Five Great Writers to keep up to date with African football
As an observer and a lover of African football, it is one of my life ambitions to raise awareness of African sport, and to augment the African game’s profile to levels closer to that of Europe and South America. Whilst many sports journalists in these two continents are household names, those who cover football in Africa may have a much lower profile.
When I read a sports piece I look for two key things – it must either entertain me, or inform me – if it fails in these respects, then it will leave no lasting impact! Fortunately, coverage of African sport is in the hands of writers, contributors, and journalists that know how to craft excellent pieces, and are aware of how to both inform and entertain. With the African Cup of Nations only months away, many of these writers will be upping their game and increasing their content to feed public interest and scrutiny ahead of the tournament. I strongly recommend Bleacher readers get familiar with some of these African contributors and become aware of the wonderful promise of African football.
This is a list of my fave five African football writers that you really ought to get familiar with. For those who adore all things fooball in an African context to those who have merely a passing interest in International Soccer, this list features five writers who will succeed in both informing and entertaining.
As a necessity, any list of ‘must-read’ African football writers has to begin with Gleeson. Gleeson is the world authority on African football, although with him, the line between reality and legend can be blurred! Said to have the greatest knowledge of the African game, Gleeson is reported to have spent countless hours in archives across the continent, organising records of Africa’s football, and chronicling the sport’s development. Rumours surrounded this ‘Godfather of African Soccer’, and commentators were so intrigued as to Gleeson’s appearance and biography that one publication asked him for photographic evidence of his existence. Gleeson responded by sending a photograph of his big toe – I’m not sure whether this closes the mystery or fuels it! Either way, Gleeson is the granddaddy of African football journalism, as well as being the official African archivist at FIFA. He is the starting point for anyone interested in the continent’s sport.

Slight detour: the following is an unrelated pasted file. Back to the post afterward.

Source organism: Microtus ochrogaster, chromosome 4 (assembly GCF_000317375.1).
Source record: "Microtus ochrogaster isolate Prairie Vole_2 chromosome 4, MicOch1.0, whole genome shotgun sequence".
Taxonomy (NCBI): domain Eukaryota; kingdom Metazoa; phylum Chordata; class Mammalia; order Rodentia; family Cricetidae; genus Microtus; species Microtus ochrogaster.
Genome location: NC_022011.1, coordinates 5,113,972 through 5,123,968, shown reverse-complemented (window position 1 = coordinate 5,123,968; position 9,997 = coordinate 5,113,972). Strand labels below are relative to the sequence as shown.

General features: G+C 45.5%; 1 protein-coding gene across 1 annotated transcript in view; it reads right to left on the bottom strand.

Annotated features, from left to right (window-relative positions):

James M. Dorsey
One of Bleacher’s own, James is an authority on football in the continent’s North, as well as in neighbouring Arab countries. A senior fellow at the Nanyang Technological University’s S. Rajaratnam School of International Studies, Singapore, Dorsey employs a studied, methodical approach, and tackles key issues and topical subjects, the stories affecting the world today. The political point of view may not be everyone’s idea of light reading, but the relationship between sport and politics is long and storied, and a few sessions with Dorsey’s blogs is an enriching experience for even the most blinkered football fan. A world expert in his field, James is certainly a writer to keep up to date with.
Another who takes a studied approach to the game, Mbembe is a political scientist, philosopher, and all-round intellectual…as well as a man who knows his football inside out. Of Cameroonian origin, Mbembe studied in Paris before enjoying a career in academia. He has held posts across America, as well as Africa, and he can currently be found in Johannesburg, South Africa.
Writing in English or French, Mbembe is an influential contributor to narratives surrounding the African game, and is a respected theorist on the game’s development, as well as the role the sport holds in the development of African culture.
Considered by many to be the bright young thing of African football reporting, Gary Al-Smith ought to be one of the first ports of call for anyone interested in brushing up on African soccer. A self-styled story teller, Gary writes about anything football from African internationals to the English Premier League, considering the stories and the narratives affecting people from the highest level to the grassroots. A passion for Africa, and a passion for sport is evident in everything Gary writes, and the Ghanaian could be viewed as the ‘one to watch’ in African football reporting. Residing predominantly at SuperSport, his work crops up everywhere from BBC to the Blizzard, and he’s a hard one to miss. Once named among the world’s 50 most influential football Twitter accounts, Gary is set to be considered an influential voice in African sport for years to come.
Of the five writers on this list, Doyle is probably the one most familiar both to British readers, and to those not yet enraptured by the African game. Being chief football writer for the Guardian, Doyle has mainstream exposure both online and in print as he writes weekly on the goings on in the English Premier League. Beyond the domestic competition, he also writes infrequently about French football, but it is his African content which most excites me. Displaying a keen knowledge of the continent’s game, I remember fondly Doyle’s thorough coverage for the 2008 Afcon – here is a man who knows his stuff, and knows how to convey it.